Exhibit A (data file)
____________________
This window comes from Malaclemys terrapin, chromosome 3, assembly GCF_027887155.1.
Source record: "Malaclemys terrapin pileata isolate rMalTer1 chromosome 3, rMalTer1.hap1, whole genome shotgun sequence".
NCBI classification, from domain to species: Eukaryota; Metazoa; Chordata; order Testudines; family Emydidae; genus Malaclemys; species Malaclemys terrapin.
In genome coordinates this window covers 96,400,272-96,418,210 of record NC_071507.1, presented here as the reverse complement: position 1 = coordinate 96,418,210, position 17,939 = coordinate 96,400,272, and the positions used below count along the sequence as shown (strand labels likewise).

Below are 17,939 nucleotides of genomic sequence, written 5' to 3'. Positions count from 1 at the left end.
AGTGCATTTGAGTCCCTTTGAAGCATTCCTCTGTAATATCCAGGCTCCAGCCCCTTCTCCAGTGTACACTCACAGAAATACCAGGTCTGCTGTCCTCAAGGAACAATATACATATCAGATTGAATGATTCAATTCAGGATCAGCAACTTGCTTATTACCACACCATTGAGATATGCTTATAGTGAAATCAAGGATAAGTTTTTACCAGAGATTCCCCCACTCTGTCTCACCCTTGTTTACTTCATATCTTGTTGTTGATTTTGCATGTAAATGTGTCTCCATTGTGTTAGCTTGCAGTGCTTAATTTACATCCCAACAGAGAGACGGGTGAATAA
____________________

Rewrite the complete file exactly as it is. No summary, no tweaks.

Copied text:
This window comes from Malaclemys terrapin, chromosome 3, assembly GCF_027887155.1.
Source record: "Malaclemys terrapin pileata isolate rMalTer1 chromosome 3, rMalTer1.hap1, whole genome shotgun sequence".
NCBI classification, from domain to species: Eukaryota; Metazoa; Chordata; order Testudines; family Emydidae; genus Malaclemys; species Malaclemys terrapin.
In genome coordinates this window covers 96,400,272-96,418,210 of record NC_071507.1, presented here as the reverse complement: position 1 = coordinate 96,418,210, position 17,939 = coordinate 96,400,272, and the positions used below count along the sequence as shown (strand labels likewise).

Below are 17,939 nucleotides of genomic sequence, written 5' to 3'. Positions count from 1 at the left end.
AGTGCATTTGAGTCCCTTTGAAGCATTCCTCTGTAATATCCAGGCTCCAGCCCCTTCTCCAGTGTACACTCACAGAAATACCAGGTCTGCTGTCCTCAAGGAACAATATACATATCAGATTGAATGATTCAATTCAGGATCAGCAACTTGCTTATTACCACACCATTGAGATATGCTTATAGTGAAATCAAGGATAAGTTTTTACCAGAGATTCCCCCACTCTGTCTCACCCTTGTTTACTTCATATCTTGTTGTTGATTTTGCATGTAAATGTGTCTCCATTGTGTTAGCTTGCAGTGCTTAATTTACATCCCAACAGAGAGACGGGTGAATAA